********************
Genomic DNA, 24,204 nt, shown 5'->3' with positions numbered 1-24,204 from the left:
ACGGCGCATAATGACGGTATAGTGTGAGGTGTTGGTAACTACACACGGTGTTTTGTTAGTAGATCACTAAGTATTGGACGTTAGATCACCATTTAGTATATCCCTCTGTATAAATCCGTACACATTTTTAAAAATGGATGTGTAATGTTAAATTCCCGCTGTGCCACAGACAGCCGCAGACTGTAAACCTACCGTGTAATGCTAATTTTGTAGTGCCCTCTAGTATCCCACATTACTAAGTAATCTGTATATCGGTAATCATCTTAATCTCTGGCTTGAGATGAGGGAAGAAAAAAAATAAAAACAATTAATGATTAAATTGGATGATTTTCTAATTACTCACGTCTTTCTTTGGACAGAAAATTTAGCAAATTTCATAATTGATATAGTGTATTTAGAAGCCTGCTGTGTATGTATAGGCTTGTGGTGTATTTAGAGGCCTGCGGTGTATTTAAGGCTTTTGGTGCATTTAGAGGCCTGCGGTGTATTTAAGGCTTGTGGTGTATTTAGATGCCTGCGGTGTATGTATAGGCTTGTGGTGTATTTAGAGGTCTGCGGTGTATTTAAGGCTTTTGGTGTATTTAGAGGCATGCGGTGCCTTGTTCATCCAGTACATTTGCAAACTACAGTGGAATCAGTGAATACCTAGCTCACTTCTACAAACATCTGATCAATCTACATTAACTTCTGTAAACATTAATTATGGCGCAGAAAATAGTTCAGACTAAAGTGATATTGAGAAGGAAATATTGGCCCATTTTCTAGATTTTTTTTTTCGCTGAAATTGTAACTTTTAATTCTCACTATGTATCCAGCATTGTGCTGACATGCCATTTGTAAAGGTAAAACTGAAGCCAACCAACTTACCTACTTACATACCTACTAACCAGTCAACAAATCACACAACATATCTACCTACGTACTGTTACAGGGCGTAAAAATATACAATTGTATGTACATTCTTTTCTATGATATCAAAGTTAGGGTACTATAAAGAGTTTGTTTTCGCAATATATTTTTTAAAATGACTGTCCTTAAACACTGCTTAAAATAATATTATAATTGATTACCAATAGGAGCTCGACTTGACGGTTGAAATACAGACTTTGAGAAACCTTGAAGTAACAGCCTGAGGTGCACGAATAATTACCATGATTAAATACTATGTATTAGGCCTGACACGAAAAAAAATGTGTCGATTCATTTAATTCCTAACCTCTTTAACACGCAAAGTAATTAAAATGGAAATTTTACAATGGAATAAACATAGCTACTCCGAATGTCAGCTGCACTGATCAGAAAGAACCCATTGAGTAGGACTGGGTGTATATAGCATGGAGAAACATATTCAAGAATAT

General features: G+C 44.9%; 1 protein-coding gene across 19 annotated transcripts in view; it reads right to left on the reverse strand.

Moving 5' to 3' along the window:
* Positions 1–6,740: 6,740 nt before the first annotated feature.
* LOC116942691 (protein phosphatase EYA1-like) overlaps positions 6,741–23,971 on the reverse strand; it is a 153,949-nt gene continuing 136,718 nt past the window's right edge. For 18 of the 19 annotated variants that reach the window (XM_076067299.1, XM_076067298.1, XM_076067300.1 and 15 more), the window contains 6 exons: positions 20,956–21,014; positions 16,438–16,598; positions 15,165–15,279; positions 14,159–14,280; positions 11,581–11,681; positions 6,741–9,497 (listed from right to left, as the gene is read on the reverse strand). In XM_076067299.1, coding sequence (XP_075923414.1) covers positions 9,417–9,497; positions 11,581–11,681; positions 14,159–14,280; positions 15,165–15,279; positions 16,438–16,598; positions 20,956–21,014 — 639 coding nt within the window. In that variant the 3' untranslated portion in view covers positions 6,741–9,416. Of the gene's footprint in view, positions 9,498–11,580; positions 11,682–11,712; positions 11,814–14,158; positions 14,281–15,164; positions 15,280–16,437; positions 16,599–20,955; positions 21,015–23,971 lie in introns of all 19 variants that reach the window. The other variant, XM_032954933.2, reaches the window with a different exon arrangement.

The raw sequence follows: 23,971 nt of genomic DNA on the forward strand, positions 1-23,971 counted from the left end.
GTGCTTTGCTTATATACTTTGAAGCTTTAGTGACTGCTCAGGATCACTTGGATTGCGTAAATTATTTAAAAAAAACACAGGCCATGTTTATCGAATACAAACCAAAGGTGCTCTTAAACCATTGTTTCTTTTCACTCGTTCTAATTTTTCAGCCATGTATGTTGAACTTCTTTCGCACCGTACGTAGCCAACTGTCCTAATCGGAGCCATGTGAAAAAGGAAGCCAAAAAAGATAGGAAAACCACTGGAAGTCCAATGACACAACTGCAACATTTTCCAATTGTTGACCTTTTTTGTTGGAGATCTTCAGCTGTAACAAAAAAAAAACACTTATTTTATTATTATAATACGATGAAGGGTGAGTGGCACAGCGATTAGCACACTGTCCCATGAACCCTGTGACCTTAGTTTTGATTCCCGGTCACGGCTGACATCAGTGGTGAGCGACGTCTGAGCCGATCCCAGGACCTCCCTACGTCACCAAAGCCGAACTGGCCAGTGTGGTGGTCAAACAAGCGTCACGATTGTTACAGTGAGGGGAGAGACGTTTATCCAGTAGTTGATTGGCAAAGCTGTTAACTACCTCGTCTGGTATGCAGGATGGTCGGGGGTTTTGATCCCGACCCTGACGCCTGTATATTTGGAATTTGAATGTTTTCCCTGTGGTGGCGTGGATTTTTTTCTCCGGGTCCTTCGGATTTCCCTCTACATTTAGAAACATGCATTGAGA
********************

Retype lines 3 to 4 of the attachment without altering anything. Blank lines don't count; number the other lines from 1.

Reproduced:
General features: G+C 44.9%; 1 protein-coding gene across 19 annotated transcripts in view; it reads right to left on the reverse strand.

Moving 5' to 3' along the window: